Last week at Stack Overflow we had an internal hack-a-thon, or as we call it, a make-a-thon. I was on the bug-bashing team, which is the team that attempts to fix smallish bugs we haven’t gotten around to fixing, due to other time-constraints. I was tagged to investigate a bug about duplicate badges being awarded because it looked to possibly be an easy fix in SQL. At first glance it looked simple enough, but once I started digging in, I figured out very quickly it wouldn’t be.
A Little Background
If you’re not familiar with badges on Stack Overflow, they are awarded for performing actions on the site. For example, the badge in the bug report, Suffrage is awarded for voting 30 times in a day. Some of our badges can be awarded multiple times while others are awarded only once. The Suffrage badge is supposed to be a one time badge, which is why it is odd that someone had it twice.
Based on the bug report, I knew three pieces of information: 1) the badge, 2) who it was awarded to and 3) when it happened. I turned to the database to see if I could get any more info.
My first step was to see if there were other cases where the Suffrage badge was awarded twice.
Nope. Only one user was lucky enough to get it twice. Then I decided to see if anything was unusual about the day it was awarded. When I say unusual, I mean, did we have any outages, or, was there anything that could have glitched when the badges were granted?
The badge in question was awarded on June 22nd 2018, so you might be wondering how in the world would I be able to track down outages, etc. from 1.5 years ago?
I’m glad you asked. When we throw certain exceptions on the site, they get sent to our internal chatrooms. All I had to do was go back to the transcript for that specific day, and do a quick scan to see if anything jumped out at me. Lo and behold something did. A whole lot of badge grant exceptions:
A Bit More Background
Around that time, June 2018, we were feeling the crunch of low free space on our primary SQL Server SSDs. We had < 10% free, which wasn’t great, so we investigated what, if anything, we could do without having to buy new drives. During that research, we came across our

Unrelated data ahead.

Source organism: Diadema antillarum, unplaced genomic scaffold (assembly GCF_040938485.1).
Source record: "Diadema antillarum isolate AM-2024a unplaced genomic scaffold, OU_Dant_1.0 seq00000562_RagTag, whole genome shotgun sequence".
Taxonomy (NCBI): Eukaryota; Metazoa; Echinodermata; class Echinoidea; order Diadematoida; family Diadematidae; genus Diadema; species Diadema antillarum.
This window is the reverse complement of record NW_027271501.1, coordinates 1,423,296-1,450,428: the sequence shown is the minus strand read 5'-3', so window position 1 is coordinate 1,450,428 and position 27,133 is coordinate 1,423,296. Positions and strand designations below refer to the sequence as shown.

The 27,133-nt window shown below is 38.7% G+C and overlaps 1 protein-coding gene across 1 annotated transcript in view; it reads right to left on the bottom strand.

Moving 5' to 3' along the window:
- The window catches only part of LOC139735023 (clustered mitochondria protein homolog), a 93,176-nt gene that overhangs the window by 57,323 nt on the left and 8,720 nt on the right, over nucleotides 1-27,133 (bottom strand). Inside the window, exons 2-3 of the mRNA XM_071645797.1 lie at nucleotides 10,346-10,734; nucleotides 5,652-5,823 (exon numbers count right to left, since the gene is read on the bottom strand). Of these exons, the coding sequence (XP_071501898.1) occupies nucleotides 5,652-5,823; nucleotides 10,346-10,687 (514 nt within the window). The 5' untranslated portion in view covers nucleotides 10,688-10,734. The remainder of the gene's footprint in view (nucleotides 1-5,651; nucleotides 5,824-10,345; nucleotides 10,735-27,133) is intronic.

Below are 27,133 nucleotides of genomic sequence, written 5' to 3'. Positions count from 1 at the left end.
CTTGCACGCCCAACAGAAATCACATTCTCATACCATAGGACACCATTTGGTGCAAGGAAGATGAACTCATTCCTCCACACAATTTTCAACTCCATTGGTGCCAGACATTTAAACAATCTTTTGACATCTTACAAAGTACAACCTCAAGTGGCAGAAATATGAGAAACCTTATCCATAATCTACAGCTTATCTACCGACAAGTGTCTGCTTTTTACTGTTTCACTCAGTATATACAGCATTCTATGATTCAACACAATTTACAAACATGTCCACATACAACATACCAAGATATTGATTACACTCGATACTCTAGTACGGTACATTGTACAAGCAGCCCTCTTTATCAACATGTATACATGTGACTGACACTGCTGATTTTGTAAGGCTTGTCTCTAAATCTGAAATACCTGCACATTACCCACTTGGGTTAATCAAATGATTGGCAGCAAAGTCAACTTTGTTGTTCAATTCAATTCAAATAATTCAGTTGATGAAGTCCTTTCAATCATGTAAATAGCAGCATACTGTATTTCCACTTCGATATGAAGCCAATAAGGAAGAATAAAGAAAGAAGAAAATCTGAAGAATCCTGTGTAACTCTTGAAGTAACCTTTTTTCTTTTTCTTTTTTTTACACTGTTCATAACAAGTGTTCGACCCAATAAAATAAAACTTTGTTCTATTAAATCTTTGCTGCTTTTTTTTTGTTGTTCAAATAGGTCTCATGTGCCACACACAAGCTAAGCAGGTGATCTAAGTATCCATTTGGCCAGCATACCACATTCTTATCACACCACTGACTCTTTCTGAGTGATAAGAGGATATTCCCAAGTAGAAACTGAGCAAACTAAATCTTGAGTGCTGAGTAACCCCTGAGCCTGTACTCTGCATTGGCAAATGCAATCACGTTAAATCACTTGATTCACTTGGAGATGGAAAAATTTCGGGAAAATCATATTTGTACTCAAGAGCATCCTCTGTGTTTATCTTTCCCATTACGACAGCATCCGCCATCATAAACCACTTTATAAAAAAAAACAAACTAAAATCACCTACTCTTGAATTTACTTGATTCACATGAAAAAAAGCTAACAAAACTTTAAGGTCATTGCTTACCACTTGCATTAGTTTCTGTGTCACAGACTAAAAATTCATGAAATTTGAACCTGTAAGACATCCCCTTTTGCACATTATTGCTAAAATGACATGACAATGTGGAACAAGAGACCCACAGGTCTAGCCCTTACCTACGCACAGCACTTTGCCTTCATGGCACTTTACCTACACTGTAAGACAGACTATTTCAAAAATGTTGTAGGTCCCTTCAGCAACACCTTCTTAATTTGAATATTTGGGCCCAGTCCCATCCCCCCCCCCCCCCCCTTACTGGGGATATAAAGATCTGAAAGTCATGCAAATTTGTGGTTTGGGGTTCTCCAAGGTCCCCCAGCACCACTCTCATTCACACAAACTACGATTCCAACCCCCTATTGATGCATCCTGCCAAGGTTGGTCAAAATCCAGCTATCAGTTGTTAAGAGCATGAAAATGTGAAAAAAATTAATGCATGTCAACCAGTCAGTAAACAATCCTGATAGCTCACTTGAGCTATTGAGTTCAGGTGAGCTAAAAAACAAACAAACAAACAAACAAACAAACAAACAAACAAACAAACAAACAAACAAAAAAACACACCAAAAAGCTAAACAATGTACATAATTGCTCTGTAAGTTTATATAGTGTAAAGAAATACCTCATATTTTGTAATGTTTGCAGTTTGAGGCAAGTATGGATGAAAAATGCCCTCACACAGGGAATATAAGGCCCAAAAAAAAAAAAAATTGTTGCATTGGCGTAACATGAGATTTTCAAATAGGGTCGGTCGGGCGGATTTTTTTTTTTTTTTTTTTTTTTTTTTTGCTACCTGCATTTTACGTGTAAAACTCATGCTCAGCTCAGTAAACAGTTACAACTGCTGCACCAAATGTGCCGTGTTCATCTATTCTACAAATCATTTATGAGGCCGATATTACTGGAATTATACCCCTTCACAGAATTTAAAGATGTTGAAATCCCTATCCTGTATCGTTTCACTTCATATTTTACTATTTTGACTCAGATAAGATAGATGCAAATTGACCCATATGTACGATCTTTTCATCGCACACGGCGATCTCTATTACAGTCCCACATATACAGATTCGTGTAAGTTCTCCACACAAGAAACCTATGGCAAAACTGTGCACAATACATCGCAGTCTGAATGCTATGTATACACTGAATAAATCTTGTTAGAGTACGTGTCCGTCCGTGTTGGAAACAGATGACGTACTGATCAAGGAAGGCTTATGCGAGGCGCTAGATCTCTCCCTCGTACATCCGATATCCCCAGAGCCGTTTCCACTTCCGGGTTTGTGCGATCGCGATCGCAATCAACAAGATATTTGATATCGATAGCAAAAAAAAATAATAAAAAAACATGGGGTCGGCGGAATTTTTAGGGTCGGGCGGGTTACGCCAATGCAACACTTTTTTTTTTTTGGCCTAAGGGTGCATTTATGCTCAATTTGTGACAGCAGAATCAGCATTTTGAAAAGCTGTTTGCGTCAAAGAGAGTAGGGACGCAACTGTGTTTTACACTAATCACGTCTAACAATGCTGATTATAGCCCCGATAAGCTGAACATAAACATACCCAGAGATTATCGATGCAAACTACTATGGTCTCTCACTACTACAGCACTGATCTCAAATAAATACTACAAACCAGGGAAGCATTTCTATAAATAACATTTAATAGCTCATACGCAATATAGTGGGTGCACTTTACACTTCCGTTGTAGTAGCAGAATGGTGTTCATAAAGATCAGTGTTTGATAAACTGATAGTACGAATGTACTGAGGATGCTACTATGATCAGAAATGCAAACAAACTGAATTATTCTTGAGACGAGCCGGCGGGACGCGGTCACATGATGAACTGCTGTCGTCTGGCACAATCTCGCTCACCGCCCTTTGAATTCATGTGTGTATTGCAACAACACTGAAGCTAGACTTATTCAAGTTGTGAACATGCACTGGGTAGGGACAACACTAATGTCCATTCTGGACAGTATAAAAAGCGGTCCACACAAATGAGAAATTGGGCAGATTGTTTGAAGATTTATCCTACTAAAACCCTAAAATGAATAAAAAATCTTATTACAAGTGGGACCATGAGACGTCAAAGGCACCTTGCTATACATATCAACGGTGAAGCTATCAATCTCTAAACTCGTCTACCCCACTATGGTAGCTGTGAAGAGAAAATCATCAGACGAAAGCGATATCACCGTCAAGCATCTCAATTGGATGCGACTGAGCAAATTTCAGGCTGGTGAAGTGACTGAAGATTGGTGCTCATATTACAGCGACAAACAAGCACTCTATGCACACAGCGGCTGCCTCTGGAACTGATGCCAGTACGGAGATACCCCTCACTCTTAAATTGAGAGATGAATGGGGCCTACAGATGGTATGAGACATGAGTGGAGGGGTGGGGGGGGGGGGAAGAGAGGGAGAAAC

Log table, which exists in all of our databases. These tables are used to capture messages from the application. Seems harmless, right? Normally, yes, but we had been logging data into these tables for years and never deleted a single row for most log types. The
Log tables were storing a ridiculous number of rows across ALL OF OUR DATABASES. We were going to gain a ton of space back by purging this old data. Here is just one database as an example:
- Database Size: 10.3 GB
- Log Table Size: 10.12 GB
Since we needed to purge data from these tables across the entire network, we used our scheduler to do it. The scheduler would allow us to do this in batches, in order to not slam the SQL Servers. The goal was to chew through the deletions, but not cause blocking or timeouts on any other process. It was a game of cat and mouse with the servers as we attempted to figure out the correct batch size. We basically were going to execute this everywhere:
We tried a 50k batch size which resulted in timeouts, similar to the screenshot above. We tried 25k which worked. We upped it again to 40k, and it failed. Finally, we dropped it back down to 25k and just let it delete as needed. Any time the scheduled deletions threw exceptions, we had a record of it in our chatroom. These messages in chat were critical to see what was happening when the duplicate badge was granted.
After looking through the chat transcripts, I had a far better understanding of what was taking place when the badge was awarded incorrectly. I also was pretty sure I knew the cause of the duplicate awards, I just needed to prove it.